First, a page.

Maybe Rats Aren't to Blame for the Black Death. National Geographic 15 January 2018
Black Death plague spread by dirty humans not rats, study suggests. Daily Telegraph 16 December 2018
The classic explanation for the Black Death plague is wrong, scientists say. Washington Post 16 January 2018
These are typical of the headlines appearing around the world as a result of a paper in PNAS*, and this is how the authors describe it under the subtitle, Significance.
Plague is infamous as the cause of the Black Death (1347–1353) and later Second Pandemic (14th to 19th centuries CE), when devastating epidemics occurred throughout Europe, the Middle East, and North Africa. Despite the historical significance of the disease, the mechanisms underlying the spread of plague in Europe are poorly understood. While it is commonly assumed that rats and their fleas spread plague during the Second Pandemic, there is little historical and archaeological support for such a claim. Here, we show that human ectoparasites, like body lice and human fleas, might be more likely than rats to have caused the rapidly developing epidemics in pre-Industrial Europe. Such an alternative transmission route explains many of the notable epidemiological differences between historical and modern plague epidemics.
Sadly, while the mathematical modelling by these authors supports the view that Black Rats (Rattus rattus) were not important in transmitting plague via fleas during its rapid spread through Europe the media reports do not point out that this is just more work on this theme. Equally sadly, neither the authors of the paper nor the journalists parroting the press release from the journal, mention the fact that the Black Rat theory for transmission in Europe was pretty well shot down by Graham Twigg, formerly of Royal Holloway College, University of London (and student of Eric Thomas Brazil Francis in Sheffield) in his book, The Black Death, A Biological Reappraisal (Batsford), published in Britain in 1984.
Graham Twigg based his claim that Black Rats could not have been involved in the transmission of plague in England (or northern Europe) on knowledge of the biology of the species, then the only species of rat in Britain. Black Rats, nor the Brown Rats (Rattus norvegicus) that came later, are native. The Black Rat, also known as the Ship Rat, arrived from the east, coming ashore from ships carrying them and infesting the buildings of ports. They need a warm environment and rarely leave the shelter of buildings or reach the countryside. They were not, therefore, sufficiently widely distributed across the country for their fleas to carry the infection.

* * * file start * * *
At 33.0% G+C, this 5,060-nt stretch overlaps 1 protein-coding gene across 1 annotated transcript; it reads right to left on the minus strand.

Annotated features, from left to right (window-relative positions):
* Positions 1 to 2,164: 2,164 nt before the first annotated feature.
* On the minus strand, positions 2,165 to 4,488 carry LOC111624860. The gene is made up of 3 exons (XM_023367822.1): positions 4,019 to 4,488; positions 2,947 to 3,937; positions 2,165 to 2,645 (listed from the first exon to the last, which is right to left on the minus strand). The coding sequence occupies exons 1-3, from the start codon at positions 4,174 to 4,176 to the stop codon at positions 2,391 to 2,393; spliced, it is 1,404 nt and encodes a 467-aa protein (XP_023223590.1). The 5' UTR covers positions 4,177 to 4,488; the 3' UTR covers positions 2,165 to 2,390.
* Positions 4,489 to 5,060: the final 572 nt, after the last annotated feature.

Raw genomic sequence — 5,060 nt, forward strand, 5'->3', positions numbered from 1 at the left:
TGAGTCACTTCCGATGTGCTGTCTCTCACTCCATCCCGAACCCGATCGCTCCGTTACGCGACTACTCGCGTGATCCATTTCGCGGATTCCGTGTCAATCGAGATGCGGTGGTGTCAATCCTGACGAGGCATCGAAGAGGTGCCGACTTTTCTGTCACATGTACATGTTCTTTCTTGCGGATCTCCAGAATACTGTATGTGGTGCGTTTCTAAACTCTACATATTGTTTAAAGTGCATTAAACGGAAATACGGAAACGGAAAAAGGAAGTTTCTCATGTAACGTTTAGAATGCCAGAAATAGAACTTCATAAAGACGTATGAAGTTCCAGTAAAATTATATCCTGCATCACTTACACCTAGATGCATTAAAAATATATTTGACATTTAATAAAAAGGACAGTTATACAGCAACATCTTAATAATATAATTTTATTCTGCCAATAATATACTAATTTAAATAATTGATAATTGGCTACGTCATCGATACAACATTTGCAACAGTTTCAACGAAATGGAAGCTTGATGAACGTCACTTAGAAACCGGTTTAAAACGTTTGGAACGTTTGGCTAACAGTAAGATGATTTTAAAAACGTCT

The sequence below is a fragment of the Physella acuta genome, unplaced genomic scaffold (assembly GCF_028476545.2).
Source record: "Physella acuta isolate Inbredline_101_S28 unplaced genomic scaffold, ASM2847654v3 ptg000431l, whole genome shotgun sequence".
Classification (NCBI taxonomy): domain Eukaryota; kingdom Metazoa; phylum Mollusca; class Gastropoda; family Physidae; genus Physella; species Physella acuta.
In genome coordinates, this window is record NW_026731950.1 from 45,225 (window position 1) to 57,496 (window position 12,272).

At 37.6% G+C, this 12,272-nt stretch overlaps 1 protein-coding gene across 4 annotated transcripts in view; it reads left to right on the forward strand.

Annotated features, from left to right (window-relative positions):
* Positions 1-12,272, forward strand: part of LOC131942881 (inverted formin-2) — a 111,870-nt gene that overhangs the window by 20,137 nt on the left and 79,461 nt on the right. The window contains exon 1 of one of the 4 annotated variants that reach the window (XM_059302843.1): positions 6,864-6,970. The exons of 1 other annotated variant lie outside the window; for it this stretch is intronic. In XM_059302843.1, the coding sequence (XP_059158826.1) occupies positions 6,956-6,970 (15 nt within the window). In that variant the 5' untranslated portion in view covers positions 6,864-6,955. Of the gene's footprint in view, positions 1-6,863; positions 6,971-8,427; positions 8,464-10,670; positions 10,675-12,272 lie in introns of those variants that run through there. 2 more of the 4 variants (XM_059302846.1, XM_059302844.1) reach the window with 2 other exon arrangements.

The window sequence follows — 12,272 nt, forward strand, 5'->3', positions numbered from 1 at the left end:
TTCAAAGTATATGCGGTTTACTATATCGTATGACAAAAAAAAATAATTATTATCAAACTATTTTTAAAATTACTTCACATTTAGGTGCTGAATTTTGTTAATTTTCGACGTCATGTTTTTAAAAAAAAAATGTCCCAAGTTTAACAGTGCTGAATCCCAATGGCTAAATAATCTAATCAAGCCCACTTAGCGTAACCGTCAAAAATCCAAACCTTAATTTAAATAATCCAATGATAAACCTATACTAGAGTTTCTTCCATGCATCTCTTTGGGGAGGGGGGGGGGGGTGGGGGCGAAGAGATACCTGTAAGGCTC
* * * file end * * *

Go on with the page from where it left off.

Black Rats and other rodents, though, through the fleas they carry, have been implicated in the spread of plague in other parts of the world, including Hong Kong, where the bacterium Yersinia pestis was first isolated from plague victims in 1894.
Twigg also threw doubt on the infective agent that caused the Black Death but that is a different question I will not address here.
After the 1980s when Twigg’s book made the first headlines, the story emerges at irregular intervals in the popular press. For example, here is the headline from The Independent of 8 October 1994: Maybe the black rat didn't do it: the Black Death.
If present-day journalists had even looked at the Wikipedia article on the Black Death they may have been better informed on the research reported in PNAS. Indeed there are whole websites covering The Black Death and the theories on its cause and rapid spread. The same journalists may then have realised that PNAS paper is just a minor addition to the literature adding apparently quantitative verisimilitude to what has been qualitatively obvious. Worse still, the new ‘discovery’ has already been added to a Wikipedia article on Yersinia pestis as a novel idea!
So, we have even more evidence that the Public Understanding of Science has turned into the Public Misunderstanding of Science, with scientific journals and their publicists putting out hyped stories for gullible journalists to fill media space.
*Dean KR, Krauer F, Walløe L, Lingjærde OC, Bramanti B, Stenseth NC, Schmid BV. 2018. Human ectoparasites and the spread of plague in Europe during the Second Pandemic. Proceedings of the National Academy of Sciences of the USA. Published ahead of print January 16, 2018, doi:10.1073/pnas.1715640115